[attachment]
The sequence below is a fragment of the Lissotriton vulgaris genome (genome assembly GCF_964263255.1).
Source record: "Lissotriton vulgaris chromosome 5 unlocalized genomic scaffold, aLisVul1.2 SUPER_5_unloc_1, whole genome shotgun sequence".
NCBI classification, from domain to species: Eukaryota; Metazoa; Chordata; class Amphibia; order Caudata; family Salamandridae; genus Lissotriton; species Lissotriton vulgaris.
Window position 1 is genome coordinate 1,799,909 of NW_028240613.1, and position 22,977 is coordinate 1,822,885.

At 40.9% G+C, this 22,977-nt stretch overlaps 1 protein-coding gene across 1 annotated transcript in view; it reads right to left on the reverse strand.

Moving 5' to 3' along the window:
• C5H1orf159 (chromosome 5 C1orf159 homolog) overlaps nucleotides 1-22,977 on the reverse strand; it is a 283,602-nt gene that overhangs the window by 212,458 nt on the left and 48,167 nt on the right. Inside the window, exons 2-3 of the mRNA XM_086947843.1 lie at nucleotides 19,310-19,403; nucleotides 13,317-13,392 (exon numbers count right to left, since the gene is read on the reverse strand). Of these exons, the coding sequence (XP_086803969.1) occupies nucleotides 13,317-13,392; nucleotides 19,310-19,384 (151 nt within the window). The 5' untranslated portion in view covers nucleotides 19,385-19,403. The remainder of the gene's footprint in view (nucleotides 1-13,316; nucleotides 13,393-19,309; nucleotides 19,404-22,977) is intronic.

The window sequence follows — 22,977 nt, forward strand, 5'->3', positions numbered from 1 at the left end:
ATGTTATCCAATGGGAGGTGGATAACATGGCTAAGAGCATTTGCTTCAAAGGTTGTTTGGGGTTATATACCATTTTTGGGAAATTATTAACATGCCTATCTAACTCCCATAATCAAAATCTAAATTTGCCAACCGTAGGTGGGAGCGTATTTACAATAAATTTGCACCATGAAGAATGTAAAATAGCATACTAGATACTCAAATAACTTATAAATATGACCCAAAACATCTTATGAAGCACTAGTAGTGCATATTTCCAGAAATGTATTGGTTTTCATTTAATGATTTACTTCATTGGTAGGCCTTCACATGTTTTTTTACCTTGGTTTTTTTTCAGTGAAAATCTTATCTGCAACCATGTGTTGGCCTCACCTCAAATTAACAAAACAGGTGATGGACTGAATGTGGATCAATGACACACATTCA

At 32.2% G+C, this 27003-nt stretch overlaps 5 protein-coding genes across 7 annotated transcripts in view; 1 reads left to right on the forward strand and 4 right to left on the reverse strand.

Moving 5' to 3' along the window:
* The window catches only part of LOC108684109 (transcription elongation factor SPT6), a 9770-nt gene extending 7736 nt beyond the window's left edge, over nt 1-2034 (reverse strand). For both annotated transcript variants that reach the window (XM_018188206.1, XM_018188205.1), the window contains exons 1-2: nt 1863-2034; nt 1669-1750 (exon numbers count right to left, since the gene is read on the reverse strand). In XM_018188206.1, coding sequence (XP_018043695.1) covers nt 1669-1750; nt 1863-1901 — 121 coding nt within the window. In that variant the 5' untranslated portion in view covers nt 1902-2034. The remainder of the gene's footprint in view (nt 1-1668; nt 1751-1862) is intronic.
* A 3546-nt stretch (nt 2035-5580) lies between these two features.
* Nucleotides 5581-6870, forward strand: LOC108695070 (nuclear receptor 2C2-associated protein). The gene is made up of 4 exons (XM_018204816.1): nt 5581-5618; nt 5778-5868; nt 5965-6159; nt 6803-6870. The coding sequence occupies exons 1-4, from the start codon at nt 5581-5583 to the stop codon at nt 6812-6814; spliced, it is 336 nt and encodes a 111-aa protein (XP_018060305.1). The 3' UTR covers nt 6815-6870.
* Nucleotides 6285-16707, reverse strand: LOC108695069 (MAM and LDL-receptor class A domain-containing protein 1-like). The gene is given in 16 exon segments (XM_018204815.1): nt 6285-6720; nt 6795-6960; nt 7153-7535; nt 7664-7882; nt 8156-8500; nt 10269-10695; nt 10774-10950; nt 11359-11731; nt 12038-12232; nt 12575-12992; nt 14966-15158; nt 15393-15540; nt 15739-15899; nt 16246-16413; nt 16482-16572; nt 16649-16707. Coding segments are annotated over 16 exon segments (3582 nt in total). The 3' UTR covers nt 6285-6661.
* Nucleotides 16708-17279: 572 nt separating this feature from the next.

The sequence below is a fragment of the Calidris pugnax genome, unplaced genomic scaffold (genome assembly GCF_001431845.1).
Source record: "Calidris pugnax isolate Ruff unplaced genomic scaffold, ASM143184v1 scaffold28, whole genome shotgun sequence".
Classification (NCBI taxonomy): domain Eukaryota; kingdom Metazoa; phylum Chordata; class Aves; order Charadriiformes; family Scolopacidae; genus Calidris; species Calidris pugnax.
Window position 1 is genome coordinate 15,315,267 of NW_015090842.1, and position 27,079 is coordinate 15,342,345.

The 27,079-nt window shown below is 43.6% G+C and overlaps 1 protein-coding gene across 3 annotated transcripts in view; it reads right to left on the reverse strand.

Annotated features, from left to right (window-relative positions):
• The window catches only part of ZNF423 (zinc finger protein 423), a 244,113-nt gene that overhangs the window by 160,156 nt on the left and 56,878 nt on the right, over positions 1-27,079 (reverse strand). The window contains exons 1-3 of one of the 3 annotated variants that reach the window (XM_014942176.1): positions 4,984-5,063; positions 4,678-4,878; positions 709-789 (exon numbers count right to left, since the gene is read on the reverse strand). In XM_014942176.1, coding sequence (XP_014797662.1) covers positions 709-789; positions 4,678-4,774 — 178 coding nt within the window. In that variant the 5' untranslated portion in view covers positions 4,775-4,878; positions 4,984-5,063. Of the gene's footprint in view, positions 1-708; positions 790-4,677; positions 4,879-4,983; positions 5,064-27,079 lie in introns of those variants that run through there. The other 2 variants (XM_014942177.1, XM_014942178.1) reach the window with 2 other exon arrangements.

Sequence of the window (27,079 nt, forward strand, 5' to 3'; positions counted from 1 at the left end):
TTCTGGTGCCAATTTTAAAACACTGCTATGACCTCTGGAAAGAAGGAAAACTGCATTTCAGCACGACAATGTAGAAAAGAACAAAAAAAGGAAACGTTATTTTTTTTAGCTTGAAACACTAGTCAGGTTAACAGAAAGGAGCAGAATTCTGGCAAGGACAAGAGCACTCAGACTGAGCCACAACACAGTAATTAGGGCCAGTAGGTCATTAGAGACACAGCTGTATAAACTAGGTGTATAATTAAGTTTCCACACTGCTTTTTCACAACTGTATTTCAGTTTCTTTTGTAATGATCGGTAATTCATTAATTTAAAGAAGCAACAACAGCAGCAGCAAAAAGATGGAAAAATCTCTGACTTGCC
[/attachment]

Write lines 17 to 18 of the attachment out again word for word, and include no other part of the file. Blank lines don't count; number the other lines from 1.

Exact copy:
The sequence below is a fragment of the Calidris pugnax genome, unplaced genomic scaffold (genome assembly GCF_001431845.1).
Source record: "Calidris pugnax isolate Ruff unplaced genomic scaffold, ASM143184v1 scaffold28, whole genome shotgun sequence".